The American automaker is making these patents – of which there are a lot – available through AutoHarvest, a non-profit organization that Ford co-founded in 2012 to act as a medium for manufacturers and suppliers to exchange innovation and technologies.
Alternatively, interested parties can also contact Ford’s technology commercialization licensing office to secure the transaction. This technological exchange would allow automakers who do not have electrified vehicle technology to rapidly catch up with the rest of the market, which is particularly of need among the smaller manufacturers.
“Innovation is our goal,” said Kevin Layden, director of Ford's Electrification Programs. “The way to provide the best technology is through constant development and progress. By sharing our research with other companies, we will accelerate the growth of electrified vehicle technology and deliver even better products to customers.”
We have seen other automakers take this path of patent/technology licensing before, particularly those that concern electric vehicle or hybrid technology, though not exactly in the same vein as Ford is doing. In January 2015, Toyota made available 5680 hydrogen fuel-cell patents under royalty free contracts. Tesla meanwhile has put up its entire swatch of EV patents as open source, meaning anyone can use them without any charge or threat of legal repercussions.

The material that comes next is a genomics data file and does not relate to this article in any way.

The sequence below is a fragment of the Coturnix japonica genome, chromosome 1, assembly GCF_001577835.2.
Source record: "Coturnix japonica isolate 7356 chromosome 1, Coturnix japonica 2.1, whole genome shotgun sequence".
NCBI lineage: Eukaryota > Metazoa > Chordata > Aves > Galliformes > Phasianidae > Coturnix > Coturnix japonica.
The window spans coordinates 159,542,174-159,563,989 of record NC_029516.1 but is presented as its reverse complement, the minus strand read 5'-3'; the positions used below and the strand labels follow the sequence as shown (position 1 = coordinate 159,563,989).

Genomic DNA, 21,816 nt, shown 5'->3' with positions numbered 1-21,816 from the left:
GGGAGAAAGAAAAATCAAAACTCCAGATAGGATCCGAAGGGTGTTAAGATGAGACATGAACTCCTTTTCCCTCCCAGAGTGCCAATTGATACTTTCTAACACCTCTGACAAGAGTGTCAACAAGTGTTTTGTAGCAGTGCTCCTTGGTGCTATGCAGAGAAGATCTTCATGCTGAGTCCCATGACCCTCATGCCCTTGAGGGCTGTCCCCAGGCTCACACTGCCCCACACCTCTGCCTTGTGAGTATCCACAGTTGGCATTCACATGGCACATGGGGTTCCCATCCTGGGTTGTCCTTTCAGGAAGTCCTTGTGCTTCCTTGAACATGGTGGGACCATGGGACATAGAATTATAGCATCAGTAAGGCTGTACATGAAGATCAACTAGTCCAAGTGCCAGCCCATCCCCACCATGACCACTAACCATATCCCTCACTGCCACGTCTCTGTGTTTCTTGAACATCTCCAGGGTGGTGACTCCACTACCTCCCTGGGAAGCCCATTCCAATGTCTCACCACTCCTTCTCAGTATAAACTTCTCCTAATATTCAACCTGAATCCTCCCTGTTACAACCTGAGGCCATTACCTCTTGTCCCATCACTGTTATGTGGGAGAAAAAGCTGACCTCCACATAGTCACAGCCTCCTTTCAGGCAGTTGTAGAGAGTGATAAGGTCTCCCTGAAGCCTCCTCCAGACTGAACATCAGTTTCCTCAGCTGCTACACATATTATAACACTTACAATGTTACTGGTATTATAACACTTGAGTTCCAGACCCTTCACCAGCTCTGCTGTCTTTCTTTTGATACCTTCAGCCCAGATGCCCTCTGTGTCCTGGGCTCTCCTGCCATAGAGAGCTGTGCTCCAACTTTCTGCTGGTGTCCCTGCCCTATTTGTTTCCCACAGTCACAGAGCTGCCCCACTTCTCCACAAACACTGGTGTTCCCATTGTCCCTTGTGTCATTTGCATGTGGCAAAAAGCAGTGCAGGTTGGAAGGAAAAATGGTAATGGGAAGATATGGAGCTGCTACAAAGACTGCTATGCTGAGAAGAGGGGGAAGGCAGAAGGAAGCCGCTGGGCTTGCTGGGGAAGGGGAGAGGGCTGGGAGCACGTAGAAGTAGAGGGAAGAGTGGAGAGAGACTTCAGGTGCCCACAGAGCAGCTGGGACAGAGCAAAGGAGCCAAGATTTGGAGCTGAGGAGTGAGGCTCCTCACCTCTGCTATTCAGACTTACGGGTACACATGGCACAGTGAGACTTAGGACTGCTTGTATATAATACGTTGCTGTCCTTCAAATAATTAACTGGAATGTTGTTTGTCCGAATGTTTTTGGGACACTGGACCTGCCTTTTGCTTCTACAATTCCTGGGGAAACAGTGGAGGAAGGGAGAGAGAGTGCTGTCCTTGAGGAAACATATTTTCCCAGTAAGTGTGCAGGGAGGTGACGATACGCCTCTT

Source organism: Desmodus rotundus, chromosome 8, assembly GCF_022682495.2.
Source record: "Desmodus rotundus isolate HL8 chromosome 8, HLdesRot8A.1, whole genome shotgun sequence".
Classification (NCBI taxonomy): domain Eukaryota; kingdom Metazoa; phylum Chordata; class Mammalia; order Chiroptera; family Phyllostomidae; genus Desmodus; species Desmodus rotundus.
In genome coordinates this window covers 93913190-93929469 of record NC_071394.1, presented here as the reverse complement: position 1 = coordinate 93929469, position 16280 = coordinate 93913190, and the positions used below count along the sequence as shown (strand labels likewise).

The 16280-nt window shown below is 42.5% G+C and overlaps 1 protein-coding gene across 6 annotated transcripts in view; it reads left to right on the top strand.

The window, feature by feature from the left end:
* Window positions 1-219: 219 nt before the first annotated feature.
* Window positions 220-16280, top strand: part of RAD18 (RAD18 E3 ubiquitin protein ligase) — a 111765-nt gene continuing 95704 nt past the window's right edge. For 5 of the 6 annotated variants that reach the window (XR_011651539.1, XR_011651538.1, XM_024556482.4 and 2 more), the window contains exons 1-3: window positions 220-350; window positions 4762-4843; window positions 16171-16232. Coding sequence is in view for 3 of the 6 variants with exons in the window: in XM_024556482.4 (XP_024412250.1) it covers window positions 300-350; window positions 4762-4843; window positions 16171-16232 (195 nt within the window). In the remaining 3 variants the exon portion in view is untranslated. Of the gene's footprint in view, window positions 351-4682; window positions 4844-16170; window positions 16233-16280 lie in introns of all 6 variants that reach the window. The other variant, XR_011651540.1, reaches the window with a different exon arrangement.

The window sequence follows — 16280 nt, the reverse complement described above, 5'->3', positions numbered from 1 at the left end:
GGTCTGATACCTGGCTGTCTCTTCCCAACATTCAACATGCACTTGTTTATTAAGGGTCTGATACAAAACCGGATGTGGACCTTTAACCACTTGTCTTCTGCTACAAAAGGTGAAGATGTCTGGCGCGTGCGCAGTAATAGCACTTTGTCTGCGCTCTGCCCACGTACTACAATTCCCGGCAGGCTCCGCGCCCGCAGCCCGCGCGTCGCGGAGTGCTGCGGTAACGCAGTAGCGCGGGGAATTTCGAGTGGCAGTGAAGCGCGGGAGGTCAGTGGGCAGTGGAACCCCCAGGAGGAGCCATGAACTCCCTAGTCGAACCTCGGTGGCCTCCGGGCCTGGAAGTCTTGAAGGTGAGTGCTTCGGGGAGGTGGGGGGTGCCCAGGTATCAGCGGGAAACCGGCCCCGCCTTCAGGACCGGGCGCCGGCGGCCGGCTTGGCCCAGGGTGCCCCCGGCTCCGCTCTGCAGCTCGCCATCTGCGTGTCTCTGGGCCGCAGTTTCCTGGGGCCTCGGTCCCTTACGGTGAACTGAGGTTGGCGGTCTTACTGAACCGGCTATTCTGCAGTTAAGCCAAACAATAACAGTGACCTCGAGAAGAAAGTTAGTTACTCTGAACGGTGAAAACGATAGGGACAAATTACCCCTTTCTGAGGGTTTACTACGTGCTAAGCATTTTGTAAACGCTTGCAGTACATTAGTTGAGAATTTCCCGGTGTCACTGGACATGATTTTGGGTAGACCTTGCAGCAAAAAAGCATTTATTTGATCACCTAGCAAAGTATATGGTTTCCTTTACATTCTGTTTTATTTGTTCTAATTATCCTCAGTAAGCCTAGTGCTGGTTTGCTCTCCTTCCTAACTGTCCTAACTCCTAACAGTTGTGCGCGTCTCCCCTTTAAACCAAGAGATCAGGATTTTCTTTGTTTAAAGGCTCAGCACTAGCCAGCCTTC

Ford is also on course to hire 200 additional electrified vehicle engineers and intends to move the new team to a dedicated facility in Dearborn, Michigan.
“As an industry, we need to collaborate while we continue to challenge each other,” Layden elaborated. “By sharing ideas, companies can solve bigger challenges and help improve the industry.”